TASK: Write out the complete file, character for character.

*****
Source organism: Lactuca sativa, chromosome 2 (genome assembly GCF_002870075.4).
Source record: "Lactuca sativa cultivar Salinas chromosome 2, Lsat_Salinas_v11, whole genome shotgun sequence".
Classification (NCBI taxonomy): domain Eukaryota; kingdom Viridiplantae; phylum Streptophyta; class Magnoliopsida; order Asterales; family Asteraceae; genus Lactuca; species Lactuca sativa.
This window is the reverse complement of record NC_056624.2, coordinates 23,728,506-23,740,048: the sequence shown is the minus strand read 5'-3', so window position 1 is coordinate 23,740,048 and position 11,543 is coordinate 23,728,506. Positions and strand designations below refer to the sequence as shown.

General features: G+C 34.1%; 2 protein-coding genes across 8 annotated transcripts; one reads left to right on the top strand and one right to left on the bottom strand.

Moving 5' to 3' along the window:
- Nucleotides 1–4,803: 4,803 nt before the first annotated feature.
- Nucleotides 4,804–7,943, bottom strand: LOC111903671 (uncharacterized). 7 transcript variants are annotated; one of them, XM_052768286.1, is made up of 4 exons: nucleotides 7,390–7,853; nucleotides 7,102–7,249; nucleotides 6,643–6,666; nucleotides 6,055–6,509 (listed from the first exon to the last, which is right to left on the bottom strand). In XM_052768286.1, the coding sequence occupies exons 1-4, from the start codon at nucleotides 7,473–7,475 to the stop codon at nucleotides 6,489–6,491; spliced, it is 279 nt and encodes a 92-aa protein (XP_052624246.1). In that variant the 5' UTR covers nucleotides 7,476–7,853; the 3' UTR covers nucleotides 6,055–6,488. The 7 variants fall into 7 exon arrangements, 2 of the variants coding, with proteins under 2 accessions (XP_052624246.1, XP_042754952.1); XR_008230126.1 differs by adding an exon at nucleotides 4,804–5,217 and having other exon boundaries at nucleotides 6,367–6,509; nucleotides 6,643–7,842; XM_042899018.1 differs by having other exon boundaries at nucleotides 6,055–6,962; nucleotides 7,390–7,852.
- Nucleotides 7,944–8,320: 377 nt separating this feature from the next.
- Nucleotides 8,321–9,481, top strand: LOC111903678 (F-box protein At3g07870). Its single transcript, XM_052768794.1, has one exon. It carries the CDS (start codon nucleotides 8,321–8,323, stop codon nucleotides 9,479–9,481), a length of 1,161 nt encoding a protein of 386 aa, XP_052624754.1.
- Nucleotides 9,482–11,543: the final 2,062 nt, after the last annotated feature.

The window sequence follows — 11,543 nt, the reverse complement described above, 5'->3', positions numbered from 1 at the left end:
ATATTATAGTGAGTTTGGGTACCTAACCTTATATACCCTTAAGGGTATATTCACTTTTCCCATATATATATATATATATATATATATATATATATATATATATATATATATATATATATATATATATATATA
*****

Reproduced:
Source organism: Lactuca sativa, chromosome 2 (genome assembly GCF_002870075.4).
Source record: "Lactuca sativa cultivar Salinas chromosome 2, Lsat_Salinas_v11, whole genome shotgun sequence".
Classification (NCBI taxonomy): domain Eukaryota; kingdom Viridiplantae; phylum Streptophyta; class Magnoliopsida; order Asterales; family Asteraceae; genus Lactuca; species Lactuca sativa.
This window is the reverse complement of record NC_056624.2, coordinates 23,728,506-23,740,048: the sequence shown is the minus strand read 5'-3', so window position 1 is coordinate 23,740,048 and position 11,543 is coordinate 23,728,506. Positions and strand designations below refer to the sequence as shown.

General features: G+C 34.1%; 2 protein-coding genes across 8 annotated transcripts; one reads left to right on the top strand and one right to left on the bottom strand.

Moving 5' to 3' along the window:
- Nucleotides 1–4,803: 4,803 nt before the first annotated feature.
- Nucleotides 4,804–7,943, bottom strand: LOC111903671 (uncharacterized). 7 transcript variants are annotated; one of them, XM_052768286.1, is made up of 4 exons: nucleotides 7,390–7,853; nucleotides 7,102–7,249; nucleotides 6,643–6,666; nucleotides 6,055–6,509 (listed from the first exon to the last, which is right to left on the bottom strand). In XM_052768286.1, the coding sequence occupies exons 1-4, from the start codon at nucleotides 7,473–7,475 to the stop codon at nucleotides 6,489–6,491; spliced, it is 279 nt and encodes a 92-aa protein (XP_052624246.1). In that variant the 5' UTR covers nucleotides 7,476–7,853; the 3' UTR covers nucleotides 6,055–6,488. The 7 variants fall into 7 exon arrangements, 2 of the variants coding, with proteins under 2 accessions (XP_052624246.1, XP_042754952.1); XR_008230126.1 differs by adding an exon at nucleotides 4,804–5,217 and having other exon boundaries at nucleotides 6,367–6,509; nucleotides 6,643–7,842; XM_042899018.1 differs by having other exon boundaries at nucleotides 6,055–6,962; nucleotides 7,390–7,852.
- Nucleotides 7,944–8,320: 377 nt separating this feature from the next.
- Nucleotides 8,321–9,481, top strand: LOC111903678 (F-box protein At3g07870). Its single transcript, XM_052768794.1, has one exon. It carries the CDS (start codon nucleotides 8,321–8,323, stop codon nucleotides 9,479–9,481), a length of 1,161 nt encoding a protein of 386 aa, XP_052624754.1.
- Nucleotides 9,482–11,543: the final 2,062 nt, after the last annotated feature.

The window sequence follows — 11,543 nt, the reverse complement described above, 5'->3', positions numbered from 1 at the left end:
ATATTATAGTGAGTTTGGGTACCTAACCTTATATACCCTTAAGGGTATATTCACTTTTCCCATATATATATATATATATATATATATATATATATATATATATATATATATATATATATATATATATATATA